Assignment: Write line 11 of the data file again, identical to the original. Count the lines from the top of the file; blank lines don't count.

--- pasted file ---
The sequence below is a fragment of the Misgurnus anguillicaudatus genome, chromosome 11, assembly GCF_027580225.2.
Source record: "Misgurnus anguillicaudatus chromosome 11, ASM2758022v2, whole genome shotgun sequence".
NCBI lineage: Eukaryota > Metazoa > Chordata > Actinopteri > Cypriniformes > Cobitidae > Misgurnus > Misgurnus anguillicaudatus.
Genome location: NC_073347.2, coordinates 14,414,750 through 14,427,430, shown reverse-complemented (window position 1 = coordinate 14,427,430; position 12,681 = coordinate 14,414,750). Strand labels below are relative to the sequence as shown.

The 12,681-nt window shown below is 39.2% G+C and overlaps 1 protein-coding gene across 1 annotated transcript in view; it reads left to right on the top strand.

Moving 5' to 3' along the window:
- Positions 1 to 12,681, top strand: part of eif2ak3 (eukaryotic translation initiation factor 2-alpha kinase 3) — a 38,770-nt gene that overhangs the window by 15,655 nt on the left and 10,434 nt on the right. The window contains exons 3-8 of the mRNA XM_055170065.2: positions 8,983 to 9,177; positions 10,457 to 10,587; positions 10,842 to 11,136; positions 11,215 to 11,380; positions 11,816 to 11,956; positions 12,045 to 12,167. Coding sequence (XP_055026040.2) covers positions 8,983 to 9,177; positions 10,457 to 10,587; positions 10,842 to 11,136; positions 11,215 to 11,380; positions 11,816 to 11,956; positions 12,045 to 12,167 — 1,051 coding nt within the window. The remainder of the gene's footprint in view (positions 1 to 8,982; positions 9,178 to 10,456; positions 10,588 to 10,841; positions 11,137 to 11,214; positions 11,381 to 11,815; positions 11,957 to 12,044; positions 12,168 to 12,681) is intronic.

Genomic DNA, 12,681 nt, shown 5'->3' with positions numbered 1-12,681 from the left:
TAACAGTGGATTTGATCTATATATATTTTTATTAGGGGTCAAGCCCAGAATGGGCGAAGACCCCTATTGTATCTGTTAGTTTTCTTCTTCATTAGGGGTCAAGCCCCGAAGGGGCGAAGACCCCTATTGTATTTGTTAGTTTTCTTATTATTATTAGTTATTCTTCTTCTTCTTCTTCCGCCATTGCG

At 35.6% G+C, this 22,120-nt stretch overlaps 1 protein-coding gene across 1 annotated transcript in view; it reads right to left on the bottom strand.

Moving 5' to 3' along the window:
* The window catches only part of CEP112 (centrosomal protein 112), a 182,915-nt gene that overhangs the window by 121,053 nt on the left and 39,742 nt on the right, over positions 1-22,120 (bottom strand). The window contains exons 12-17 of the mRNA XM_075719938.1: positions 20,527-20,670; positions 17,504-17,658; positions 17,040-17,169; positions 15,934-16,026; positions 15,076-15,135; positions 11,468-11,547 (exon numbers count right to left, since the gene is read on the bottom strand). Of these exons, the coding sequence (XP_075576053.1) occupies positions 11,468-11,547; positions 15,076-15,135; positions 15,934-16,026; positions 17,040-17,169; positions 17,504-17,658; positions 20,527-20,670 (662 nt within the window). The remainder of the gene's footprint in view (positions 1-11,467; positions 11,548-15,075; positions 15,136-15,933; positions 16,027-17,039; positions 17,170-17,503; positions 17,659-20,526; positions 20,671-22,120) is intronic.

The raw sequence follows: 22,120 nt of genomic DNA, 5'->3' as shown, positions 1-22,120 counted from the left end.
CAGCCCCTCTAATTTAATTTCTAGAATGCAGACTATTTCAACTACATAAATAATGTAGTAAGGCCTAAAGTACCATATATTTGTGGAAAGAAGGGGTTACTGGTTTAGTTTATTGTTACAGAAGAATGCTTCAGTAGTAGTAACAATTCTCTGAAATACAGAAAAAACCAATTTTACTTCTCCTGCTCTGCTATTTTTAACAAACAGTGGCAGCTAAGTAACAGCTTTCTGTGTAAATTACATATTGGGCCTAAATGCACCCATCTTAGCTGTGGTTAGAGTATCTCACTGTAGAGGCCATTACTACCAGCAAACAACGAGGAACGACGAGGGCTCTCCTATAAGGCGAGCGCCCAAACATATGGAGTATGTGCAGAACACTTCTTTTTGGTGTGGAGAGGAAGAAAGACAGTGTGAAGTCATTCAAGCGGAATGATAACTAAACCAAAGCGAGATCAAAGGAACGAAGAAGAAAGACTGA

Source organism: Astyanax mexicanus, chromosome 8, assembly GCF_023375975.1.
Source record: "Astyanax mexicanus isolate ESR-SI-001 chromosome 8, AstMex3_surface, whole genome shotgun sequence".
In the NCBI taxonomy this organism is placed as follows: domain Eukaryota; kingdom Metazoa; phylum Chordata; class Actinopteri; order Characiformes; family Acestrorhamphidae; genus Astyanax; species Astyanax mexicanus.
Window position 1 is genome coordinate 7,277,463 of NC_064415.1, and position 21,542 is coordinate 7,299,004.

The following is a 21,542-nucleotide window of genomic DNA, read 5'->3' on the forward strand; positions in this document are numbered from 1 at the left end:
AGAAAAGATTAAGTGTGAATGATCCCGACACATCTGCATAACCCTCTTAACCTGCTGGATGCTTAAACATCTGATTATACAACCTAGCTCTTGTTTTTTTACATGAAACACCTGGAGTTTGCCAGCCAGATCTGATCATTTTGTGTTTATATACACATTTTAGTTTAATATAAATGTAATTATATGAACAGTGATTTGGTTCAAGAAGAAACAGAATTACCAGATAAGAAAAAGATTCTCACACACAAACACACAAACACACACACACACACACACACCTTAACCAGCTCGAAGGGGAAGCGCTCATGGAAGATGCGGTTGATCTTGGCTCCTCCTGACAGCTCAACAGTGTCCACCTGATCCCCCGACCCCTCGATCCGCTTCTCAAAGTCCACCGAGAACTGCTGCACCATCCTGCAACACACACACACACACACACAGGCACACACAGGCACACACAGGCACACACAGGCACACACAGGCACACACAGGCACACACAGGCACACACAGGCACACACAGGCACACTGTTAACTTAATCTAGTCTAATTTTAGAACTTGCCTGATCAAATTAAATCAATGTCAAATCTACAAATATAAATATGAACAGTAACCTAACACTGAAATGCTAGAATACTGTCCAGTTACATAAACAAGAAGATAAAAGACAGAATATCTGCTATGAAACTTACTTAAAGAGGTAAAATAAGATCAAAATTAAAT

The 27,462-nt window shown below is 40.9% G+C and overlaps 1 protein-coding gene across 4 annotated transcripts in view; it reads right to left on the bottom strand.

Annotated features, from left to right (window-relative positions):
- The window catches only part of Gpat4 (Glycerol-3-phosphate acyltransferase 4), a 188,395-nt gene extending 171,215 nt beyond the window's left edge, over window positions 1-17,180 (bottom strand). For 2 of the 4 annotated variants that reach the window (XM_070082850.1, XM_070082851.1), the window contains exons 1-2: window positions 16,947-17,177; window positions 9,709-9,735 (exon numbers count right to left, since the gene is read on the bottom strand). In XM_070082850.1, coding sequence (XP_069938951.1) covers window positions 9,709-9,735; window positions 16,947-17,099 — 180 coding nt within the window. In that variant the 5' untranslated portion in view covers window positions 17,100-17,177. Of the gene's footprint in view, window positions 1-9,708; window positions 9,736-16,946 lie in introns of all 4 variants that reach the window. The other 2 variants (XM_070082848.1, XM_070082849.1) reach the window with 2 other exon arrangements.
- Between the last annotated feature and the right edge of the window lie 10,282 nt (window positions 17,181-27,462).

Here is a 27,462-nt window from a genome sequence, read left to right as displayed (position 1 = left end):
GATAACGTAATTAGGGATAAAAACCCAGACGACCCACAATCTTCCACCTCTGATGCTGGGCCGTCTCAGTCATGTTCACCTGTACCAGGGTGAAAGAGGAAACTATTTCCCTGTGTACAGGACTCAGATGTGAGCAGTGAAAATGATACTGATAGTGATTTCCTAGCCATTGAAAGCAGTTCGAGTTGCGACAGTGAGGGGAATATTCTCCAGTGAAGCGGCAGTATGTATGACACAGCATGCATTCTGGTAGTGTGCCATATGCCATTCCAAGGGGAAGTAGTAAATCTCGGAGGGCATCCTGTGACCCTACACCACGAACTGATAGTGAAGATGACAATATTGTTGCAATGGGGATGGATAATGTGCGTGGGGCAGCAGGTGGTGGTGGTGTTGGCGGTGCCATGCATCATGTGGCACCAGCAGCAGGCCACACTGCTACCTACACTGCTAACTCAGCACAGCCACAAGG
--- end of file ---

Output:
Moving 5' to 3' along the window: